Skip to main content

Akaba and Kawauchi Top Japanese Entries for Gold Coast Airport Marathon

by Brett Larner
photo courtesy of Gold Coast Airport Marathon

The Gold Coast Airport Marathon has announced that it has recruited its best-ever lineup of elite Japanese athletes for this year's running on July 7.  Passed over for the Moscow World Championships despite running 2:24:43 for 3rd at April's London Marathon, Yukiko Akaba (Team Hokuren) is a coup for organizers and should make short work of Eriko Asai's twenty-year-old course record of 2:29:29.  Hoping to join her is Sydney Marathon course record holder Yuki Kawauchi (Saitama Pref. Gov't), 4th in last year's race in 2:13:26 and looking to improve on both his placing and the 2:10:01 men's record in his last marathon before the World Championships.  If both are successful it will be the first Japanese sweep since 2007.

Eri Okubo set her best of 2:26:08 at last year's Tokyo Marathon and will be making her first major appearance since quitting the Second Wind AC team earlier this spring.  Taiga Ito (Suzuki Hamamatsu AC) ran a then-PB of 2:13:16 at the 2011 Gold Coast Airport Marathon before improving that to 2:11:15 in Tokyo this year.  With quality performances Okubo and Ito could provide Akaba and Kawauchi with challenges up front.

Also in the field are a number of athletes running on invites thanks to winning sister races within Japan. The best of these are Kobe Marathon course record holders Yui Ouchi (Team Noritz) and former Team Toyota member Kensuke Takahashi.  Ouchi's best of 2:39:06 came at the 2011 Ohtawara Marathon and she has hovered right around that mark in the year and a half since, including her 2:39:52 record on the more difficult Kobe Marathon course. Takahashi ran his best of 2:11:25 at the 2009 Tokyo Marathon to earn a spot as the alternate for the Berlin World Championships marathon team, his most recent mark being his 2:21:14 course record in Kobe.  Age 59+ world record Yoshihisa Hosaka (Natural Foods AC) will also be in the field as he works toward a bid for the age 64 record of 2:42:44.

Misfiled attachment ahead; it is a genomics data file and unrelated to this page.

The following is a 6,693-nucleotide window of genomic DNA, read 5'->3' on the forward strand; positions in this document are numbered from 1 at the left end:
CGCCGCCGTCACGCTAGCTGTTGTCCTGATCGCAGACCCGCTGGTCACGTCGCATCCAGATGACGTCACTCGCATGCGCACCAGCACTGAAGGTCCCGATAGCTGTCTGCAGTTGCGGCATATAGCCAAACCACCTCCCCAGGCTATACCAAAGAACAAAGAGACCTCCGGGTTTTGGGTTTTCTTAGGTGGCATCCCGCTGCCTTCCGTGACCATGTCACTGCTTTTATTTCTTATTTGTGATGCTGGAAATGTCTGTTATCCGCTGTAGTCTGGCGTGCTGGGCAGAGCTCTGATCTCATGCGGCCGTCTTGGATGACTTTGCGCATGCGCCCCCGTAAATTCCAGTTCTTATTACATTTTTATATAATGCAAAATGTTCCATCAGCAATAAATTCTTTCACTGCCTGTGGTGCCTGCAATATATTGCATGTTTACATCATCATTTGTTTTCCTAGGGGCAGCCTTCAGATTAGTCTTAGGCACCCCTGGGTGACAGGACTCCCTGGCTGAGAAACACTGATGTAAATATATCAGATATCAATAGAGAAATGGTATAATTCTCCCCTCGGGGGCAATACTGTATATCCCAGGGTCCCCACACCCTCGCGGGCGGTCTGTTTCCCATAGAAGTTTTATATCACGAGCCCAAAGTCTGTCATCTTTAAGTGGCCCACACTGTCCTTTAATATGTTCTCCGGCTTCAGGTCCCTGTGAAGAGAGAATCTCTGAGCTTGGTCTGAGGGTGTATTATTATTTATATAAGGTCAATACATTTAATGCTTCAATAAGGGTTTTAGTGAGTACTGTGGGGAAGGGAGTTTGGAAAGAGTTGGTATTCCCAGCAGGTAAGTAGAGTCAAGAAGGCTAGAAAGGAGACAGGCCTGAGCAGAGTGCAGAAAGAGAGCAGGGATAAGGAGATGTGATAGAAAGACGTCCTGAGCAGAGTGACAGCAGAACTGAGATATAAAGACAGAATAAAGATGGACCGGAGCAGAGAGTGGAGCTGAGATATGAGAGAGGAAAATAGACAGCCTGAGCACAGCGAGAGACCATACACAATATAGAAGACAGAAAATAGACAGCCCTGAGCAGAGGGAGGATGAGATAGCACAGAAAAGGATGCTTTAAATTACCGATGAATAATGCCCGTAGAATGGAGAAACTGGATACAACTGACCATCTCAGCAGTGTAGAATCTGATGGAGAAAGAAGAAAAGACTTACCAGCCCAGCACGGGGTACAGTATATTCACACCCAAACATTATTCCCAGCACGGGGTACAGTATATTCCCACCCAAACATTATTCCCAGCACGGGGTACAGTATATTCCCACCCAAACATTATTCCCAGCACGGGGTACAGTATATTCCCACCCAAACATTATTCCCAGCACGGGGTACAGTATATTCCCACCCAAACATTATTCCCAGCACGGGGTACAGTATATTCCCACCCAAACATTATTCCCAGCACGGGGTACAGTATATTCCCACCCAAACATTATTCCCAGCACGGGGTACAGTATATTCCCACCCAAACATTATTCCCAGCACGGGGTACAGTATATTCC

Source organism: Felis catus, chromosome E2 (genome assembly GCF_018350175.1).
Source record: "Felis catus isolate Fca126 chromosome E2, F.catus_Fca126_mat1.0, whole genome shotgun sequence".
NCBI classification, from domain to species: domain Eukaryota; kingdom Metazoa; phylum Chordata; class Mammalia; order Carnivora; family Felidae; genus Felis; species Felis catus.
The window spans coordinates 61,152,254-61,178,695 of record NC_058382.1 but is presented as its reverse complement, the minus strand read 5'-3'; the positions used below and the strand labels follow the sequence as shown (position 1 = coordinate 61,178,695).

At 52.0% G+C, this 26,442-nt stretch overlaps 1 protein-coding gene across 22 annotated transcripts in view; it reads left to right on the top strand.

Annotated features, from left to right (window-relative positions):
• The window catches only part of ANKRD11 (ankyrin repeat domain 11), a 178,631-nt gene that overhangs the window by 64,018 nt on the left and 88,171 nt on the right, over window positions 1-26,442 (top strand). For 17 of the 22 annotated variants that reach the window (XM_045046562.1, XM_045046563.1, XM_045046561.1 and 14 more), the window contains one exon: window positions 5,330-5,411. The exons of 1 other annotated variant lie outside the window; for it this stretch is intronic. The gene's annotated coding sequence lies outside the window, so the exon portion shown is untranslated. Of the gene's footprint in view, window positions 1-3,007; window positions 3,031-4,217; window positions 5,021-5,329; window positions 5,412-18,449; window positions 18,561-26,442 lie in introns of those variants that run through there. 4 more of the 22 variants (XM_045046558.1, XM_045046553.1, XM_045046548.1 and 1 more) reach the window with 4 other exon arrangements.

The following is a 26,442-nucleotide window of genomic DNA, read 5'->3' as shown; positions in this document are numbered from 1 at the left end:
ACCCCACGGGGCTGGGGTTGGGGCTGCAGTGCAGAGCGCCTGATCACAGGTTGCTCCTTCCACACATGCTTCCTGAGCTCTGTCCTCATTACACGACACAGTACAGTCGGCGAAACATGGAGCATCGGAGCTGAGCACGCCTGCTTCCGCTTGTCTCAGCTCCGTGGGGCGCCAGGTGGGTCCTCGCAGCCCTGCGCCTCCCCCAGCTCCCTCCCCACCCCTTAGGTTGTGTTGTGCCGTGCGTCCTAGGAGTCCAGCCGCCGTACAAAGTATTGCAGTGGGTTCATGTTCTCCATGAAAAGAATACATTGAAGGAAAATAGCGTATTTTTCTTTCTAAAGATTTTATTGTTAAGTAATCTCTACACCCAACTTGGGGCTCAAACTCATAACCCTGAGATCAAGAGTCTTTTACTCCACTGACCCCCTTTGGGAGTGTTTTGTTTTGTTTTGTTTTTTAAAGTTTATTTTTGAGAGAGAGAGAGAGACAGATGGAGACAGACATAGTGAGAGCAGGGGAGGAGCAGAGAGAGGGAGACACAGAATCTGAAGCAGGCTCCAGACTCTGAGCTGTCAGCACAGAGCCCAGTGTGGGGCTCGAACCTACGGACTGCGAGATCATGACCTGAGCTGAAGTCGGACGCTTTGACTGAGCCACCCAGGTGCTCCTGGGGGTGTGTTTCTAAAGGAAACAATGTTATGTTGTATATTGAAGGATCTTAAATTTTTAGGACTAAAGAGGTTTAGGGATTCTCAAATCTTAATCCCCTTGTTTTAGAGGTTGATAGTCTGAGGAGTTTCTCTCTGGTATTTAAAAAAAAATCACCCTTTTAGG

JRN will be on-site at the Gold Coast Airport Marathon to cover the Japanese angle on the race and more.  Check back closer to race date for more on the elite field, online viewing, and original interviews with the Japanese elites.

(c) 2013 Brett Larner
all rights reserved

Comments

Robert McKenzie said…
How come Kaori Yoshida is not running this year?
Brett Larner said…
She is injured, apparently.
Robert McKenzie said…
http://www.japantimes.co.jp/sports/2013/05/24/more-sports/marathon-runner-yoshida-gets-one-year-doping-ban/
Brett Larner said…
Thanks for the link. I had not seen that article yet. I was told by GCAM organizers a few weeks ago that she was not returning due to injury, presumably before this sad news became public.

Most-Read This Week

Tokyo Experiments With Spraying Water Along 2020 Marathon Course to Combat Heat